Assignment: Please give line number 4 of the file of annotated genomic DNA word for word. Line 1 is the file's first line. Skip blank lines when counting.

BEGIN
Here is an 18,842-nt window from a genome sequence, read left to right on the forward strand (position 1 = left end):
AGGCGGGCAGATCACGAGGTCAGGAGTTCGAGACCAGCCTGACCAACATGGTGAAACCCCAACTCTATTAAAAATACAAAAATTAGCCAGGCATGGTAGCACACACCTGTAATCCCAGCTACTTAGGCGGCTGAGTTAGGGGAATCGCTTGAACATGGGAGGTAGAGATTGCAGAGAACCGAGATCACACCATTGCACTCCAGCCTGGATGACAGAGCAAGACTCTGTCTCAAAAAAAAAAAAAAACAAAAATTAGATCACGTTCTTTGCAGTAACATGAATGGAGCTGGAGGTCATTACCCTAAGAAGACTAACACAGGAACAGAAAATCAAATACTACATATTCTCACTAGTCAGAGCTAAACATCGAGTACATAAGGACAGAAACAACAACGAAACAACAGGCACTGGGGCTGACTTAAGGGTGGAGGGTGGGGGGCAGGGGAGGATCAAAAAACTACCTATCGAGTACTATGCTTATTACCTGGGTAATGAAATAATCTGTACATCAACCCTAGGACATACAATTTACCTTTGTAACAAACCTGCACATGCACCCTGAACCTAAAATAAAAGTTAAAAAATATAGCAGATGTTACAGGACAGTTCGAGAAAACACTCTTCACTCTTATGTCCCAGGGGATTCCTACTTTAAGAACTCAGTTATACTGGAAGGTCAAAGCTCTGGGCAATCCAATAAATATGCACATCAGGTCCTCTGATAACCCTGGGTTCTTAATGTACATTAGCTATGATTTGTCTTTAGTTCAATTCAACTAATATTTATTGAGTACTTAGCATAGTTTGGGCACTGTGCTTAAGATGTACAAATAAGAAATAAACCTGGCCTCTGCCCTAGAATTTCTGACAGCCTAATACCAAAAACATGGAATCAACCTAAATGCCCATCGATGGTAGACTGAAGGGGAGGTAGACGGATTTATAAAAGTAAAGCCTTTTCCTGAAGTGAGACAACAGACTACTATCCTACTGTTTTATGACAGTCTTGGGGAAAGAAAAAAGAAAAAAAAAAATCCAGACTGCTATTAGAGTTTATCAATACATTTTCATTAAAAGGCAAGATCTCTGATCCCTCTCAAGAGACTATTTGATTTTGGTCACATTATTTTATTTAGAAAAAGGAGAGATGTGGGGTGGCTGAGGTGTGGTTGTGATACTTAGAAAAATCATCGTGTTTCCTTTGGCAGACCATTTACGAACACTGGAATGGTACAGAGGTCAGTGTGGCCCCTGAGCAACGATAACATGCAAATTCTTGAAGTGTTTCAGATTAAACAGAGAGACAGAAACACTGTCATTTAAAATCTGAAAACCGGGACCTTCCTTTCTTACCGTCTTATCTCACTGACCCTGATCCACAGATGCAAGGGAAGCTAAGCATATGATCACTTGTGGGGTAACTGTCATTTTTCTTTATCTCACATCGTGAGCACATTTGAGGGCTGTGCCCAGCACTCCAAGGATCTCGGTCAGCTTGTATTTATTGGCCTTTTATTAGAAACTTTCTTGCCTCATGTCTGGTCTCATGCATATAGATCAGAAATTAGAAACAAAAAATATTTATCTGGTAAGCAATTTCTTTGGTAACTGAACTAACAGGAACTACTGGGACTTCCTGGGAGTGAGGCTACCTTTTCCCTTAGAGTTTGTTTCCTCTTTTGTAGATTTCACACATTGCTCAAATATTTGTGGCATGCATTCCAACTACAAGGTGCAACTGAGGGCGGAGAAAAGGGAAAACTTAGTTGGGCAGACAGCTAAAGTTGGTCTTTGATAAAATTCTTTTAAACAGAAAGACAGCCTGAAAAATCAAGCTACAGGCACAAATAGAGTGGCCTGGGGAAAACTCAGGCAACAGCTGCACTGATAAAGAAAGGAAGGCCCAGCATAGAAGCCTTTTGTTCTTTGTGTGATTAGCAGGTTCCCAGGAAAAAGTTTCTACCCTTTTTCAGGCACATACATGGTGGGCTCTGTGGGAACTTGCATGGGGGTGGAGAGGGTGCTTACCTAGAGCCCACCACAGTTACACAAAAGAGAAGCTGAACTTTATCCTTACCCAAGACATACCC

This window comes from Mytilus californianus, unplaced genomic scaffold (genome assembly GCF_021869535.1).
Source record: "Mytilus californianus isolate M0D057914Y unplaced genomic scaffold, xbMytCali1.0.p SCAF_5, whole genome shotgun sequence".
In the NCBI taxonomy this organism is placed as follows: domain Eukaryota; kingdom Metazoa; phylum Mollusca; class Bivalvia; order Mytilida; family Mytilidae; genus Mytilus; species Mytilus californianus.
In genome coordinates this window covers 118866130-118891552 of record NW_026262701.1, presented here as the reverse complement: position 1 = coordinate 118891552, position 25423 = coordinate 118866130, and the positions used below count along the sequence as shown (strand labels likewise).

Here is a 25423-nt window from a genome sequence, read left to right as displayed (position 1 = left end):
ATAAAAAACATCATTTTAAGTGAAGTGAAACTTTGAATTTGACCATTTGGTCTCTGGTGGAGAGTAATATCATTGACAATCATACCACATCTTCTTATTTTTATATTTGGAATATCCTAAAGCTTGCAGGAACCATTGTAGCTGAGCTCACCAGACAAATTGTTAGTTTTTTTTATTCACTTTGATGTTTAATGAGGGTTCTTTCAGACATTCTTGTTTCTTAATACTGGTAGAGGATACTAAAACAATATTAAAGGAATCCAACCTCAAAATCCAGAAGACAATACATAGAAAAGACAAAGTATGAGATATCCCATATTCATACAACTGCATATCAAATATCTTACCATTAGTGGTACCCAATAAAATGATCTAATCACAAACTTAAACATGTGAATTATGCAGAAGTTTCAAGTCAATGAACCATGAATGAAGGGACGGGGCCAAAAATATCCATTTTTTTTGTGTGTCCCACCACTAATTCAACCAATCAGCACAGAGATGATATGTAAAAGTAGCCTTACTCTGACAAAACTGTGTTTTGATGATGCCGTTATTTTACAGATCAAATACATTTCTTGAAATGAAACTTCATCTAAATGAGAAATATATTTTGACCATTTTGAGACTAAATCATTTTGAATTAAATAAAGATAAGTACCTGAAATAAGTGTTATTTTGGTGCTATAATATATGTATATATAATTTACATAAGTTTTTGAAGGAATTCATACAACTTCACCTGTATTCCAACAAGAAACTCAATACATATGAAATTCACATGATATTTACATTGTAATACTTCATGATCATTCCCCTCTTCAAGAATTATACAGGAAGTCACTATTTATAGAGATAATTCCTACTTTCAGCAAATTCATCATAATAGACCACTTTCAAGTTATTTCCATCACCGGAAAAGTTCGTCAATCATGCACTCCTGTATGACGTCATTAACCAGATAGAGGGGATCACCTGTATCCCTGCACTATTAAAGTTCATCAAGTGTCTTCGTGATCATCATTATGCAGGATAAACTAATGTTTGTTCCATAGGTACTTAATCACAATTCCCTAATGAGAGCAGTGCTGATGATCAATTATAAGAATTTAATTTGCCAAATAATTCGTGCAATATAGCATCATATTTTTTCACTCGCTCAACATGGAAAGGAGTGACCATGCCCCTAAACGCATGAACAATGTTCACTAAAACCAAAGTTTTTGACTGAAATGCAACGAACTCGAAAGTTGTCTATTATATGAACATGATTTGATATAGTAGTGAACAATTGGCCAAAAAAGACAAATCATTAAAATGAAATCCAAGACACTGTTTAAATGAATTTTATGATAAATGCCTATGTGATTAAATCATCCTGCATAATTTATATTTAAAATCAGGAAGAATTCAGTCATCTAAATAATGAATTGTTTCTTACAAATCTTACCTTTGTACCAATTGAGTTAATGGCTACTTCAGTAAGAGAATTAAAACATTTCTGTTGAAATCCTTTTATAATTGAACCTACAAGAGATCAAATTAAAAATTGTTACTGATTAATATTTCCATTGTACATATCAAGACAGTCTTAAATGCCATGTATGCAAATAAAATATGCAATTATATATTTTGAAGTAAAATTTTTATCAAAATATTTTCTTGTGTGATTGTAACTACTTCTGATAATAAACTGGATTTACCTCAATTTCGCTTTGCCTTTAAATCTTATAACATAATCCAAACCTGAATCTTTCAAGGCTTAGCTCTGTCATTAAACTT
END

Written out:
Source record: "Mytilus californianus isolate M0D057914Y unplaced genomic scaffold, xbMytCali1.0.p SCAF_5, whole genome shotgun sequence".